Some writers (as the compilers of the Universal History, and Arthur Bedford) bring down the time of Yao, who is said to have lived in the second generation before the first dynasty, and with whom the Chinese historians reckon their true history to commence, from the twenty-fourth century before the Christian æra,


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to the fifteenth, on the supposition that the relation of the sun not having set for ten days, during his reign, has reference to the miracle in the 41st year of the Exode; to effect which they are compelled to make the ancient dynasties contemporary, and not successive, contrary to their history. By the same arrangement they bring Fohi, the ninth generation before the first dynasty, to the time of Noah, supposing Fohi and that patriarch to be the same personage, although the history of Yao, above mentioned, is plainly that of the second parent of mankind. Sir W. Jones reduces the origin of the empire to the eighth century. (see Asiat. Research. vol. ii. on the Chinese); while others bring it as low as the fifth century before the Christian æra.

The learned Missionaries implicitly adhere to the chronology of the annals as they now stand, confirmed by an unbroken series of sexagenary cycles setting out from the year B. c. 2697, and continued without interruption to the present time; the year of the cycle in which every event mentioned in the history of China occurred, being noted, from its origin to its conclusion, a period of above 4000 years; on which Couplet remarks, "that the antiquity of the reckoning by the sexagenary cycle, at least from the generation of Yao to the present time, is no more to be questioned than the computation of the Greeks by the olympiads, to which such faith and authority is given.”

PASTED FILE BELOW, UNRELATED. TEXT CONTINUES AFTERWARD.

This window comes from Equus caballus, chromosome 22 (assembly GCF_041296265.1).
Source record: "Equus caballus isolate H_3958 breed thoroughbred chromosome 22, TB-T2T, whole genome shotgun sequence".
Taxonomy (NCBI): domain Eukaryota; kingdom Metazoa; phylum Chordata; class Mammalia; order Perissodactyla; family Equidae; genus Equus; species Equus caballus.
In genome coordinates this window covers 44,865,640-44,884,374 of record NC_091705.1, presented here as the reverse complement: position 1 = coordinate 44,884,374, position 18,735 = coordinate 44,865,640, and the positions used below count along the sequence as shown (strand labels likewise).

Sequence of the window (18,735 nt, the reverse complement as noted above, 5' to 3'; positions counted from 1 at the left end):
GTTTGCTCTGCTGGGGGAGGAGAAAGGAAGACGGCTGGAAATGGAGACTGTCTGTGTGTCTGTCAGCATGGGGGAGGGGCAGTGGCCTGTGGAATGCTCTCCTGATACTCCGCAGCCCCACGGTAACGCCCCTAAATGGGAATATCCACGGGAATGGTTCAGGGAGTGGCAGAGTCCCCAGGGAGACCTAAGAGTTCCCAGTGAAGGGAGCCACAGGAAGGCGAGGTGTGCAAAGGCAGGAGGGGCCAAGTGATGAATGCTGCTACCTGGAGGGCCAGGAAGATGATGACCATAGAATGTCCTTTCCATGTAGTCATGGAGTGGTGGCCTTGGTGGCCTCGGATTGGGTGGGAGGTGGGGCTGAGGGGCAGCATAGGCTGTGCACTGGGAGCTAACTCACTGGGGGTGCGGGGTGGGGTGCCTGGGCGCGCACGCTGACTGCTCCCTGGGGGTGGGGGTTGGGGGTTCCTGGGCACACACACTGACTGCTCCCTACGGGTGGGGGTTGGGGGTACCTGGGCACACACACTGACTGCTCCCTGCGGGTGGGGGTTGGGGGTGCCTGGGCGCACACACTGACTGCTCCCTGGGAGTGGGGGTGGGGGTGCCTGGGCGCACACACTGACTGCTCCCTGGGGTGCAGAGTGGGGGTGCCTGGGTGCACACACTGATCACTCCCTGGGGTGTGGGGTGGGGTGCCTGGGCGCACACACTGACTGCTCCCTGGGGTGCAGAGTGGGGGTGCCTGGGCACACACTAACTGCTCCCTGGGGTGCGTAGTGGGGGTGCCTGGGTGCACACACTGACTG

Duhalde destroys the series of sexagenary cycles by cutting off the first five, and reckoning the first cycle from the reign of Yao. The cycle of sixty years cannot,” says he,“ be used before the reign of Yao ; for although it was invented by the famous Hoamti (the sixth generation before Yao), the duration of these first reigns is very uncertain: on the contrary, from the Emperor Yao to Christ the chronology is perfectly well kept, and'the Chinese writers have very particularly distinguished the events of each year.....

This induced me to begin the cycle with the Emperor Yao.” By which arrangement ħe treats the sex

he agenary cycle entirely as a civil period, destroying every evidence to be derived from the cycle itself, the era of the first, which is the radix of the whole system, being altogether astronomical, as will appear.

Another learned man attempts to prove the use of the cycle of sixty years in the Chinese annals no older than the author of the Kangmu, or Great Annals, who died A. D. 1200, and who, he supposes, converted the cycle of 60 days into one of 60 years : while no less an authority than Professor Playfair has this remark respecting the Chinese observations and cycle : “No mention is made of any radix whence they computed. The cycle of sixty years was entirely civil, of the same nature with the Roman Indiction, and had no reference to the motions of the heavenly bodies."